Of course, there's an irony about one of the richest and most successful men in the world recording a song about ghetto poverty... but this is hardly Another Day In Paradise. It's all down to the performance. To sing a song like this, you need sincerity. Elvis had sincerity by the bucketload and it wasn't an act.

4. Heartbreak Hotel

One of the first Elvis songs I loved, from his earliest days in the studio. We all like to think of rock 'n' roll as being about cadillacs and bobby socks, milkshakes, bubble gum and jukeboxes. Here's one about depression and suicide, and a rock song where the primary instrument is not the guitar, but Elvis's voice. Sends shivers down my spine, every time I hear it.

3. Kentucky Rain

Written and originally recorded by 70s country star Eddie Rabbit, this one just breaks me up every time I hear it. Elvis at his most devastating.

2. Guitar Man

I probably came to this via the Jesus & Mary Chain version. Which is truly excellent... but can't quite match the original.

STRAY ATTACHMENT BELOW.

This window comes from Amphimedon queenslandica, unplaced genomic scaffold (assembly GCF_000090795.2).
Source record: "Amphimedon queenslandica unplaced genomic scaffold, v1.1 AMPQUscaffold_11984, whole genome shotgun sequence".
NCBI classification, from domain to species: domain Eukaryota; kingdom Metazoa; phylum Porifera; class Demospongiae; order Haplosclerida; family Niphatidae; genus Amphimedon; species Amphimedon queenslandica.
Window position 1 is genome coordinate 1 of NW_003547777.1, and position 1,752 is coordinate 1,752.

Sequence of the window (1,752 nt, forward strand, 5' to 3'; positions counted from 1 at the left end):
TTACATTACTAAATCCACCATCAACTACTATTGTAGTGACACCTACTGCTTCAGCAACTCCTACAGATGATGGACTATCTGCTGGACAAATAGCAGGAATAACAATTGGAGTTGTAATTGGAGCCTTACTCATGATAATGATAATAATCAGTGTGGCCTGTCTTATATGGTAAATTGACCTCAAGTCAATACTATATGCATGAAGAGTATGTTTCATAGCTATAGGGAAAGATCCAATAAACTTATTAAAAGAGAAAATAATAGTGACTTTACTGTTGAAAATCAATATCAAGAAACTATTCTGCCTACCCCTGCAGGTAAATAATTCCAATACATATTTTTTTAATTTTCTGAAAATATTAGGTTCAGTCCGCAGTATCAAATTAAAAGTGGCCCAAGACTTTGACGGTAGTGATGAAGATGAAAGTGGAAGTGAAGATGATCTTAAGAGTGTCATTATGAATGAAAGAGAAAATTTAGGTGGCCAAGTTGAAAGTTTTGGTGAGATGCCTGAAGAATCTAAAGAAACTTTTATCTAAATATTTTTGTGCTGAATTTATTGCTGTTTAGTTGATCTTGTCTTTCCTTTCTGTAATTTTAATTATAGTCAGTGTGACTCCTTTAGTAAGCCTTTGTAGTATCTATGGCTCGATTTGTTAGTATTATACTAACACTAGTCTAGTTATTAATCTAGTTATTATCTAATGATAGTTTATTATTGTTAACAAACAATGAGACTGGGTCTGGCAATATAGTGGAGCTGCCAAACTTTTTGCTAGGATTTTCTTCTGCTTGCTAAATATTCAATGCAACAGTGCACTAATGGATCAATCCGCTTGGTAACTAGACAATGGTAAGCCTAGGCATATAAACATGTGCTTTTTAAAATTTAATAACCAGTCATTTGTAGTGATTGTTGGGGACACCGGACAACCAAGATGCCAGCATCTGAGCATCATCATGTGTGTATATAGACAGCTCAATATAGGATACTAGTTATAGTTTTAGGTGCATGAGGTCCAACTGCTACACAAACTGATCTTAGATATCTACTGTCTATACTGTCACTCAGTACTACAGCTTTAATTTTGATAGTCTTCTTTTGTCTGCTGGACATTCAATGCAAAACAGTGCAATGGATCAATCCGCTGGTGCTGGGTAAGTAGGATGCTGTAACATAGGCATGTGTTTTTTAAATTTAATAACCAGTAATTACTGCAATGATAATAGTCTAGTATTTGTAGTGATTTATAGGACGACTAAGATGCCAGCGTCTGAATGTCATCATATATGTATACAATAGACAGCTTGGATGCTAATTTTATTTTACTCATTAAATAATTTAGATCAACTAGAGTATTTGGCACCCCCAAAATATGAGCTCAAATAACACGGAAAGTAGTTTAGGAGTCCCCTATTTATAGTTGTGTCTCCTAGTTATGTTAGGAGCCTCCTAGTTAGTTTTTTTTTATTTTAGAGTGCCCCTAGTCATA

The alternative take above (which was on the 60s box set) which switches into the song What'd I Say at the end, was apparently Elvis's preferred version as he was never happy with the single as released.

1. (Marie's The Name) His Latest Flame

Why this one song, above all others? Primarily, it's the sound. An upbeat (Bo Diddley-inspired) backing track and intense vocals, masking a tale of heartbreak... much as the hero of the song hides his own feelings from the friend who's unknowingly copped off his with ex. A classic Doc Pomus lyrical conceit. (I have Ben Folds & Nick Hornby to thank for my mild Doc Pomus obsession: he led a sad, if interesting life.)

And then came Johnny Marr and Morrissey, making this song even more essential...

Elvis Aaron Presley. 40 years gone: never forgotten
Which is your crowning moment from The King?

Oh, and I just remembered this... My Top Ten Songs About Elvis. Worth another plug.

Tuesday, 15 August 2017